Irom Sharmila
Irom SharmilaReuters

In less than 24 hours after breaking her 16-year-long fast to protest against the Armed Forces Special Power Act (AFSPA), human rights activist and prisoner of conscience, Irom Sharmila, was back at the special ward of JNIMS Hospital in Imphal.

However, this time she was brought in as a patient, rather than as a prisoner. The Iron lady of Manipur was recovering from shock and disappointment over her own people disallowing her from living in a colony she had planned to stay in after being discharged from the hospital. The locals were upset with her decision of breaking her hunger strike. She was later taken to the Iskcon temple, but was turned away there too.

"I'm very disappointed," Sharmila said, on "rejection" by her own people.

"At that moment, I felt the best thing for them would have been beating me to death. What is the difference between being beaten to death or dying from fasting? Not much…They want me to remain a martyr forever. But I can't always be a martyr," said the 44-year-old activist.

Why did some locals feel betrayed by Sharmila?

The supporters of 'Meira Paibis' and patrons of Sharmila Kanba Lup (Protect Sharmila Organisation), also known as SAKAL, have decided to continue their struggle against AFSPA without Irom. They are set to remove large posters of "India is slowly killing Sharmila," that covers their headquarters in Manipur. They also issued a statement saying that they would not carry Irom's photos in the "Repeal AFSPA" posters henceforth.

"She has nothing to do with us any longer. We feel disappointed and let down by her…Yesterday was the saddest day of my life. She has not been listening to us. She has not been consulting us on any of her decisions…We were all fighting against AFSPA. The people did not allow her to stay because they must have felt similarly betrayed by her, although I am sad that she was turned away,'' L Madhu Laima (72-year-old) from Sagolband said.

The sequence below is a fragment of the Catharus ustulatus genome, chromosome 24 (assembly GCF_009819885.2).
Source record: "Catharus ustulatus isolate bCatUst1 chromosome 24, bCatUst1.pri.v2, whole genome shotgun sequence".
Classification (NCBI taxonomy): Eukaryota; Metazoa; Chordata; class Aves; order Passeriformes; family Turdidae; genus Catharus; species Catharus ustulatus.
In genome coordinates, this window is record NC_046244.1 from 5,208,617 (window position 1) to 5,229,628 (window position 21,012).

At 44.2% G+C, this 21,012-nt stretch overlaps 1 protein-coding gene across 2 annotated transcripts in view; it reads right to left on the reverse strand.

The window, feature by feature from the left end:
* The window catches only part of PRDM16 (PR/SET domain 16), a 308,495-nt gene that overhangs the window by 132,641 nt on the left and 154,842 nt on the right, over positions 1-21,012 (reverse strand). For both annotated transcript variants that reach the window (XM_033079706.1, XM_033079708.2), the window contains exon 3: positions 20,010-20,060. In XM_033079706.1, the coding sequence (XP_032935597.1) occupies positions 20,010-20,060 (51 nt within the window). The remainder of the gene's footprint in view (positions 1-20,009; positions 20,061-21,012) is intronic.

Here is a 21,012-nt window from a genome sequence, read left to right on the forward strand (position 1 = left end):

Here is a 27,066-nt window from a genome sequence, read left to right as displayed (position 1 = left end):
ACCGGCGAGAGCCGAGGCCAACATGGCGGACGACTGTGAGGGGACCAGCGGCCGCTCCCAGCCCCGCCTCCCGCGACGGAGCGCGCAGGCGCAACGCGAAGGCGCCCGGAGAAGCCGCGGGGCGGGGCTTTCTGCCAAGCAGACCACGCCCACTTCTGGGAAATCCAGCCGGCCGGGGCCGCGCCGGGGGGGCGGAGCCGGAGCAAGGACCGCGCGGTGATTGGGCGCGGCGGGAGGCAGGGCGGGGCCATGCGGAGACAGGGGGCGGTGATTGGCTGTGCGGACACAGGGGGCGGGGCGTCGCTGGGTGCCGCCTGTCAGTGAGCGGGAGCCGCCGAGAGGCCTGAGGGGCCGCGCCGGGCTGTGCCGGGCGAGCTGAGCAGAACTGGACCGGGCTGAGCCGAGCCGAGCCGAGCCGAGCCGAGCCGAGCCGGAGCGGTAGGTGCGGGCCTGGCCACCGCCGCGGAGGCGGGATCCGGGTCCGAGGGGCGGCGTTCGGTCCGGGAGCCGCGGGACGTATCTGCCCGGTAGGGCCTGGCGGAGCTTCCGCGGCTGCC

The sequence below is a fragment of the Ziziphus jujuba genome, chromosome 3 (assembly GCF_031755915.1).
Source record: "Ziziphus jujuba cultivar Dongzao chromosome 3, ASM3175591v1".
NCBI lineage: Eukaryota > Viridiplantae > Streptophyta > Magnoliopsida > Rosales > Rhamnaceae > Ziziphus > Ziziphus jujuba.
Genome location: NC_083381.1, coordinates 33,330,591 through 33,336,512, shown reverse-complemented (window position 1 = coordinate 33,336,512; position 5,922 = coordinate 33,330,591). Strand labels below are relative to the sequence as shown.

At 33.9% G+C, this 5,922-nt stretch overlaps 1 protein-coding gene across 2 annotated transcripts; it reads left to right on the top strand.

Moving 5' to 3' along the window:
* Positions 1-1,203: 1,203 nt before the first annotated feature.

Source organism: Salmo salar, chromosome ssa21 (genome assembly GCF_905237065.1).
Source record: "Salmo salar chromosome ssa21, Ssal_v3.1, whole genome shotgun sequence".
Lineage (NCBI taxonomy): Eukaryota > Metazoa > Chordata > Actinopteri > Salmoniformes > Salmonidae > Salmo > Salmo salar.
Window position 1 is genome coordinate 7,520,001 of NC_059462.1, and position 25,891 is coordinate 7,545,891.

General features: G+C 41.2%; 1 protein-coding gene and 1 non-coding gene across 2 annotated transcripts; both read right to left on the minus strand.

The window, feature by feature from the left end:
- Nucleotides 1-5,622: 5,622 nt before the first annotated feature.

Sharmila's Refuge

Irom was escorted to the Imphal City police station initially, but, later, was taken back to the same ward room of JNIMS hospital that has been her home from the time she launched her crusade.

"I will go back to my world," she said, as she returned to the hospital on Tuesday.

On Wednesday however, Sharmila was in warm company, surrounded by human rights activists and friends. She had 10 teaspoons of Horlicks milk powder in the day. A stream of journalists, both from national and international media also flooded the hospital complex.

Sharmila declined to accept the hospital's offer of allowing her to stay there for up to a month. The Red Cross in Imphal also offered her shelter on Wednesday.

"We have our office at Thangal Bazar which can be turned into a living quarters for Sharmila. She can stay there for however long she wants to," said Dr Y Mohen Singh, secretary of Red Cross-Imphal.

"There is nothing wrong with her stomach — only her oesophagus has been non-operational for years. So she slowly needs to break that in...If there is any problem in her eating, then it will be a psychological one," Dr L Ranbir Singh, Medical Superintendent of JNIMS said.

"With my extraordinary bravery, I will get through this. I'm feeling positive," said Irom, who hopes to leave the hospital to her 'home' soon, to begin a new chapter in her life.